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  • Jefferson Adams
    Jefferson Adams

    Nestec Receives Patent for Method of Predicting Celiac Disease Risk

    Reviewed and edited by a celiac disease expert.

    Celiac.com 07/26/2013 - There are a number of highly specific and sensitive blood tests that can be used in diagnosing celiac disease; however histological examination of a biopsy taken by endoscopy remains the gold standard for celiac diagnosis.

    Photo: CC-- Alexandre DulaunoyHowever, not every patient wants to undergo an endoscopy, and many will happily undergo additional blood tests to avoid or delay endoscopy.

    In an effort to help clinicians make accurate celiac diagnosis without endoscopy and biopsy, the company Nestec S.A. of Vevey, Switzerland, a research and testing subsidiary of Nestlé has obtained U.S. Patent No. 8,409,819, entitled "Methods to predict risk for celiac disease by detecting anti-flagellin antibody levels."

    The inventors have shown that a subset of at risk patients had elevated anti-CBir1 antibodies and that this correlated with HLA-DQ2.5 and HLA-DQ8 genotypes.

    The inventors showed that a group at risk patients have elevated anti-CBir1 antibodies that correlate with HLA-DQ2.5 and HLA-DQ8 genotypes.

    Their patent contains two independent claims, numbers 1 and 9, each of which describes a method to aid in predicting whether a patient who is EMA positive, or who has a relative with celiac disease, is at risk for developing celiac disease.

    Each method relies on the CBir1 flagellin antigen, specifically the N-terminal residues 1-147, to determine whether or not a sample from an at-risk patient contains anti-CBir1 flagellin antibodies.

    Flagellin is a part of what makes up bacterial flagella, the molecular mechanism that drives the propeller-like motion in bacteria. The inventors theorize that individuals at risk for celiac disease may have an aggressive immune response to resident bacterial proteins, in this case flagellin.

    This method for predicting celiac disease risk may help clinicians to diagnose patients who wish to avoid endoscopy, or who wish additional tests before doing so. The new patent also notes that the method might help to identify patients at risk of developing celiac disease before any symptoms are present.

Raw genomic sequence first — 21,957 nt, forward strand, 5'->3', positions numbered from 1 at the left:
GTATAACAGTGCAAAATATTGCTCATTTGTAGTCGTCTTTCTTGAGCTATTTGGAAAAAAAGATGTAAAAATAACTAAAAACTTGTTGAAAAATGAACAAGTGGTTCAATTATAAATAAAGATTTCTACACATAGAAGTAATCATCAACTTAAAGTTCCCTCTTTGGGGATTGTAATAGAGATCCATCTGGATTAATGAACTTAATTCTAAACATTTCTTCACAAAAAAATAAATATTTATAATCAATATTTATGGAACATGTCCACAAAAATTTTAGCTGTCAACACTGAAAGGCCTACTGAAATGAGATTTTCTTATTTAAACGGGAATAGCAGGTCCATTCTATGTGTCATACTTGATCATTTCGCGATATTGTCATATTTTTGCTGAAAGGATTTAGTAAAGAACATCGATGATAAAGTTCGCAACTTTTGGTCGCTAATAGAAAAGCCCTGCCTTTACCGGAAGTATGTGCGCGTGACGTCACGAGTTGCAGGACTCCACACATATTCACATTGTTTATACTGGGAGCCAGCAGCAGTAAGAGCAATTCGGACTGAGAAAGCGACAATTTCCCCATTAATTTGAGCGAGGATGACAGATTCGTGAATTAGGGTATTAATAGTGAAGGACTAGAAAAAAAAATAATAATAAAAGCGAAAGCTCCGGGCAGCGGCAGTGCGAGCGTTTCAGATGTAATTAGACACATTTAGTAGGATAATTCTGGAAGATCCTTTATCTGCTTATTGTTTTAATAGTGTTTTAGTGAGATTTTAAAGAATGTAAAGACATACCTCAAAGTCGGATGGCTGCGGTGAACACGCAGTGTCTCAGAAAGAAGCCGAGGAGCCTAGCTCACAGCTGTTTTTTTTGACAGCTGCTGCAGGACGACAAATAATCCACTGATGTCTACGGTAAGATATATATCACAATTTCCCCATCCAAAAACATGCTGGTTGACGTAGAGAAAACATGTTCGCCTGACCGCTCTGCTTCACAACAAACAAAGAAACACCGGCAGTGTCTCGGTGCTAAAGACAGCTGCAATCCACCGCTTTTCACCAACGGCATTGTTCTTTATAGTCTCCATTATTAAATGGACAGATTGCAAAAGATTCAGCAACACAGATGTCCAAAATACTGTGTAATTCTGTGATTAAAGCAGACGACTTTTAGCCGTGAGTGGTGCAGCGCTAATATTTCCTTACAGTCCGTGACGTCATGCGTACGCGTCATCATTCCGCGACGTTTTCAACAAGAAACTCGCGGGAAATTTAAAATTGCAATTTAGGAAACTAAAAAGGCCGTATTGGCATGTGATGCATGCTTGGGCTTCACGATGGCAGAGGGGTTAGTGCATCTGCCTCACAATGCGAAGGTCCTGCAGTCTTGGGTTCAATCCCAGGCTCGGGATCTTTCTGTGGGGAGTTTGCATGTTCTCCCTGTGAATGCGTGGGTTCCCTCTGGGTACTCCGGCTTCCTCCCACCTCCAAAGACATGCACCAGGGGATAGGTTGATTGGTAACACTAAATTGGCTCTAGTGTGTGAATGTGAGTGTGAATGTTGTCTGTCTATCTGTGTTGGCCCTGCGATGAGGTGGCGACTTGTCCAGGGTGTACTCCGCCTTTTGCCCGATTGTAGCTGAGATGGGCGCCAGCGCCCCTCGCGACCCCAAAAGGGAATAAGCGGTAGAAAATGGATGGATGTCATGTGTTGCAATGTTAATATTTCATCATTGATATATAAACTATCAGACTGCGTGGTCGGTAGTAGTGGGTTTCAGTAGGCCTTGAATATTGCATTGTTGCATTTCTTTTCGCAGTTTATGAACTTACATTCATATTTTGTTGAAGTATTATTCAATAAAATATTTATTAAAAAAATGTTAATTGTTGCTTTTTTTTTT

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    Good article but as far as I know sensitivity to gut bacteria is NOT a a factor in celiac disease, never heard of it as a factor... I thought it was production of antibodies to an enzyme in the gut that digests gluten... I am confused.

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  • About Me

    Jefferson Adams is Celiac.com's senior writer and Digital Content Director. He earned his B.A. and M.F.A. at Arizona State University, and has authored more than 2,000 articles on celiac disease. His coursework includes studies in biology, anatomy, medicine, science, and advanced research, and scientific methods. He previously served as SF Health News Examiner for Examiner.com, and devised health and medical content for Sharecare.com. Jefferson has spoken about celiac disease to the media, including an appearance on the KQED radio show Forum, and is the editor of the book "Cereal Killers" by Scott Adams and Ron Hoggan, Ed.D.

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